“Susanna,” he says to the woman weighing out noodles nearby. “Don’t go.”
Susanna Ok has been volunteering at La Cocina this summer. She’s one of the tribe of global foodies who increasingly pass through the Mission on their voyages of culinary self-discovery. She is, as she puts it, “looking for something in food somewhere in the world that fits me.” Nothing will dissuade her from moving on. She leaves for the east coast in a few days, followed by (in uncertain order) Italy, Spain, Oman, Turkey and Panama.
Claire Keane, of Clairesquares, is also weary. “I made 3,000 squares,” she says. “Then I stayed up all night making costumes out of painted cardboard. They were for two people who dressed as chocolate caramel squares. I stayed up way too late. The chocolate part of the costume was brown velvet fur.”
Keane came to the United States from Ireland to work as an environmental scientist. “Back then, Ireland wasn’t quite ready for…the environment yet,” she says, delicately. And so she drilled soil, tested groundwater and moved her way up into writing reports. Lots of reports. She left it all behind to make a business out of the caramel and chocolate shortbread recipe that she’d been making since she was a kid because, as she puts it, “I always wanted to be my own boss.”
Before the electric kettle showed up and septupled her output, Keane hand-stirred her own caramel for two years. La Cocina was there when, a few months after she started, she was written up in a local food blog and was suddenly faced with an order for 3,000 squares and no idea how to make them all quickly enough. She has a few employees now — some are pastry students from City College, one is a fellow La Cocina member who makes flavored peanuts.
Maria del Carmen Flores was one of the original applicants accepted into the program. She’s the embodiment of a certain kind of Mission immigrant entrepreneur: When she wasn’t cleaning houses, watching people’s children, watching people’s elderly relatives, cooking in an Italian restaurant, making traditional handcrafted Oaxacan dolls or selling Mary Kay products, she was selling plantain chips, yucca chips, pupusas and whatever else she could make in her kitchen. “People tell me they can’t find a job,” she says. “But there is a job. You can sell anything.”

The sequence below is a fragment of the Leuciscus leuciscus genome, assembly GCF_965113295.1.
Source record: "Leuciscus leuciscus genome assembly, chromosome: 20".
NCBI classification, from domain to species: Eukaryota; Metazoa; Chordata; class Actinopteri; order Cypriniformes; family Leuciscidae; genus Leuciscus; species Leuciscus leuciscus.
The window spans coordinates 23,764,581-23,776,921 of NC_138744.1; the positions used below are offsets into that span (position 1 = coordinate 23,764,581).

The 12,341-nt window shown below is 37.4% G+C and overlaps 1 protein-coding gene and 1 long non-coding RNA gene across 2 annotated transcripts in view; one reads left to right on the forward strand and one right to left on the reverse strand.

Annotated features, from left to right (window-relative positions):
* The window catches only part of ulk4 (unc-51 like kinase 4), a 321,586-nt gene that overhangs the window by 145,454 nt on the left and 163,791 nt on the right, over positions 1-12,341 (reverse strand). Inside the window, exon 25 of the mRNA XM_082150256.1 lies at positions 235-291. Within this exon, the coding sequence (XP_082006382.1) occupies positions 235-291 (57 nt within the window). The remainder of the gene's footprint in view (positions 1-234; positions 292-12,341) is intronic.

Startup costs for her then-underground food business (which she named Estrellita’s Snacks, after her daughter) consisted of $20, which she spent on 10 pounds of plantains. She sold at the BART stops, all over the Mission, and in local casinos. (“There you have to be careful,” she says. “Just walk up to people and show them what’s in your bag.”) The best spot to sell plantain chips, she says, was in front of the Bank of El Salvador. “If I saw the police, I would just tell them that I was just taking these gift bags of plantain chips to a party.” And when the bank’s manager came out to ask if she knew that what she was doing was illegal, she would say, “It’s not illegal to eat.”
Flores will officially leave the incubator program in December, something which she does not appear to be especially thrilled about. She sells her chips in about 50 grocery stores around the area, but doesn’t feel quite ready to go. “They ask us what they can do to help us. And I say, ‘You can help me. I still need help.’”
“There is a time when we begin to start pushing graduation a little heavier,” says Flynn, adding that Flores is welcome to stay on at La Cocina as long she starts paying commercial rates.
It could be argued that training people to work in the food industry — a business with notoriously long hours and small profit margins — is not the best way to help them earn a living. But before Flores sold food full-time, she took care of other people’s children. She hated it. “I had seven children already. I’m traumatized.”
A life of uncertain plantain-based income is the best life she’s known. “I’m an artist,” she says, emphatically. “But with food.”